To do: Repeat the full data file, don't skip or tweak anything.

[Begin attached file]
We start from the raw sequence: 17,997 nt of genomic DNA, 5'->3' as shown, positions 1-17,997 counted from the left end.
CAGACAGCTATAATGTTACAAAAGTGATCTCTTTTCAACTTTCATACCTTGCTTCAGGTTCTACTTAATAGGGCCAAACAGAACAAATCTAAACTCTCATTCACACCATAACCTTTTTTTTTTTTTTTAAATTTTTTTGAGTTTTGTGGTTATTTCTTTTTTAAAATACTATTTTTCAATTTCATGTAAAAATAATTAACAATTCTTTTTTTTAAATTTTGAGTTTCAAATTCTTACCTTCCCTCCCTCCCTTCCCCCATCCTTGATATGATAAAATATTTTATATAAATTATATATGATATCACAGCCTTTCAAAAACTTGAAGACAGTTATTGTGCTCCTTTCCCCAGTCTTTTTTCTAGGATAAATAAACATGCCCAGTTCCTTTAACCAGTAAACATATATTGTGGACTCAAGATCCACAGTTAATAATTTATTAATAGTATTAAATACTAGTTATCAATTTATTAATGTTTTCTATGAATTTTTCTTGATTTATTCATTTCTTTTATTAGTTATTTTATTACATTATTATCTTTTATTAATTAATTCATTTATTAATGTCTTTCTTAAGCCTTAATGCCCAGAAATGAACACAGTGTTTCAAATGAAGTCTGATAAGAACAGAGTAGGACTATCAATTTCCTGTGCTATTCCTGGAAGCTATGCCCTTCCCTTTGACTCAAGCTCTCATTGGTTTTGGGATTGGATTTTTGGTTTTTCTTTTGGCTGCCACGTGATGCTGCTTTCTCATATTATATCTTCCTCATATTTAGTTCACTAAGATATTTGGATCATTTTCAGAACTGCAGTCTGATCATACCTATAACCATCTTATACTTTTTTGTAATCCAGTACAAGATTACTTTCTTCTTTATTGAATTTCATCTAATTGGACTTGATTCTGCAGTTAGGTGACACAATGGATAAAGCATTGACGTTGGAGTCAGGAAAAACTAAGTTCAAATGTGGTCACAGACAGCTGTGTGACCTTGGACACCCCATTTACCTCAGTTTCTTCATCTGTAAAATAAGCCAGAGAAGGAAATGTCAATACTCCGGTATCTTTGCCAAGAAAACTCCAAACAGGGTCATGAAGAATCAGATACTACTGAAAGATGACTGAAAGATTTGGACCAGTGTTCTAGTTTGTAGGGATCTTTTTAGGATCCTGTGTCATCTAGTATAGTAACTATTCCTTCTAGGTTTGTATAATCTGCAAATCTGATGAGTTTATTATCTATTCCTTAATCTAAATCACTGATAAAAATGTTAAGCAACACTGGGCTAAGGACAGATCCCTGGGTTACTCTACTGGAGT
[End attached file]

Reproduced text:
We start from the raw sequence: 17,997 nt of genomic DNA, 5'->3' as shown, positions 1-17,997 counted from the left end.
CAGACAGCTATAATGTTACAAAAGTGATCTCTTTTCAACTTTCATACCTTGCTTCAGGTTCTACTTAATAGGGCCAAACAGAACAAATCTAAACTCTCATTCACACCATAACCTTTTTTTTTTTTTTTAAATTTTTTTGAGTTTTGTGGTTATTTCTTTTTTAAAATACTATTTTTCAATTTCATGTAAAAATAATTAACAATTCTTTTTTTTAAATTTTGAGTTTCAAATTCTTACCTTCCCTCCCTCCCTTCCCCCATCCTTGATATGATAAAATATTTTATATAAATTATATATGATATCACAGCCTTTCAAAAACTTGAAGACAGTTATTGTGCTCCTTTCCCCAGTCTTTTTTCTAGGATAAATAAACATGCCCAGTTCCTTTAACCAGTAAACATATATTGTGGACTCAAGATCCACAGTTAATAATTTATTAATAGTATTAAATACTAGTTATCAATTTATTAATGTTTTCTATGAATTTTTCTTGATTTATTCATTTCTTTTATTAGTTATTTTATTACATTATTATCTTTTATTAATTAATTCATTTATTAATGTCTTTCTTAAGCCTTAATGCCCAGAAATGAACACAGTGTTTCAAATGAAGTCTGATAAGAACAGAGTAGGACTATCAATTTCCTGTGCTATTCCTGGAAGCTATGCCCTTCCCTTTGACTCAAGCTCTCATTGGTTTTGGGATTGGATTTTTGGTTTTTCTTTTGGCTGCCACGTGATGCTGCTTTCTCATATTATATCTTCCTCATATTTAGTTCACTAAGATATTTGGATCATTTTCAGAACTGCAGTCTGATCATACCTATAACCATCTTATACTTTTTTGTAATCCAGTACAAGATTACTTTCTTCTTTATTGAATTTCATCTAATTGGACTTGATTCTGCAGTTAGGTGACACAATGGATAAAGCATTGACGTTGGAGTCAGGAAAAACTAAGTTCAAATGTGGTCACAGACAGCTGTGTGACCTTGGACACCCCATTTACCTCAGTTTCTTCATCTGTAAAATAAGCCAGAGAAGGAAATGTCAATACTCCGGTATCTTTGCCAAGAAAACTCCAAACAGGGTCATGAAGAATCAGATACTACTGAAAGATGACTGAAAGATTTGGACCAGTGTTCTAGTTTGTAGGGATCTTTTTAGGATCCTGTGTCATCTAGTATAGTAACTATTCCTTCTAGGTTTGTATAATCTGCAAATCTGATGAGTTTATTATCTATTCCTTAATCTAAATCACTGATAAAAATGTTAAGCAACACTGGGCTAAGGACAGATCCCTGGGTTACTCTACTGGAGT